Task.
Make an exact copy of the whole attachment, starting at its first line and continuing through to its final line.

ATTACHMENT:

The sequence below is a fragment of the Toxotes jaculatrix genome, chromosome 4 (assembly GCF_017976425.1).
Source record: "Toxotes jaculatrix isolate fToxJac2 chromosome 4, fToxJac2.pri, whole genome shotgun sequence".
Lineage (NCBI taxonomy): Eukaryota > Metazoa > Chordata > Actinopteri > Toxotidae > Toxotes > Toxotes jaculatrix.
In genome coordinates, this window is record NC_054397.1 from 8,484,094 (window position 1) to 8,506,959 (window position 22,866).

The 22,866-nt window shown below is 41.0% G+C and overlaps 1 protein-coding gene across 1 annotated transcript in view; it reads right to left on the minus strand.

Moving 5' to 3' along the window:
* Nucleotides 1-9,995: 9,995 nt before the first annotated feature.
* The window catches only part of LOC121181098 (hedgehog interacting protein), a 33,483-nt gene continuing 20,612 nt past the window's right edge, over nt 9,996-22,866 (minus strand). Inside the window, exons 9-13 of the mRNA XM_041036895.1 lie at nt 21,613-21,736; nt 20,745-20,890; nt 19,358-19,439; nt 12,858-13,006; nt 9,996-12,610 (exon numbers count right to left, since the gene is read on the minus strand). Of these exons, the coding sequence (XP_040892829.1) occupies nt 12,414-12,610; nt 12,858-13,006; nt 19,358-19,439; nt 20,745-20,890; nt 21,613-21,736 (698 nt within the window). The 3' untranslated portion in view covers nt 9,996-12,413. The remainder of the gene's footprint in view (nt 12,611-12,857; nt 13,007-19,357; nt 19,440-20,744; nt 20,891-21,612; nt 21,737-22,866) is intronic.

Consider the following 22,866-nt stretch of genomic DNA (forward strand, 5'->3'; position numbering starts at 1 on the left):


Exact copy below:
The sequence below is a fragment of the Toxotes jaculatrix genome, chromosome 4 (assembly GCF_017976425.1).
Source record: "Toxotes jaculatrix isolate fToxJac2 chromosome 4, fToxJac2.pri, whole genome shotgun sequence".
Lineage (NCBI taxonomy): Eukaryota > Metazoa > Chordata > Actinopteri > Toxotidae > Toxotes > Toxotes jaculatrix.
In genome coordinates, this window is record NC_054397.1 from 8,484,094 (window position 1) to 8,506,959 (window position 22,866).

The 22,866-nt window shown below is 41.0% G+C and overlaps 1 protein-coding gene across 1 annotated transcript in view; it reads right to left on the minus strand.

Moving 5' to 3' along the window:
* Nucleotides 1-9,995: 9,995 nt before the first annotated feature.
* The window catches only part of LOC121181098 (hedgehog interacting protein), a 33,483-nt gene continuing 20,612 nt past the window's right edge, over nt 9,996-22,866 (minus strand). Inside the window, exons 9-13 of the mRNA XM_041036895.1 lie at nt 21,613-21,736; nt 20,745-20,890; nt 19,358-19,439; nt 12,858-13,006; nt 9,996-12,610 (exon numbers count right to left, since the gene is read on the minus strand). Of these exons, the coding sequence (XP_040892829.1) occupies nt 12,414-12,610; nt 12,858-13,006; nt 19,358-19,439; nt 20,745-20,890; nt 21,613-21,736 (698 nt within the window). The 3' untranslated portion in view covers nt 9,996-12,413. The remainder of the gene's footprint in view (nt 12,611-12,857; nt 13,007-19,357; nt 19,440-20,744; nt 20,891-21,612; nt 21,737-22,866) is intronic.

Consider the following 22,866-nt stretch of genomic DNA (forward strand, 5'->3'; position numbering starts at 1 on the left):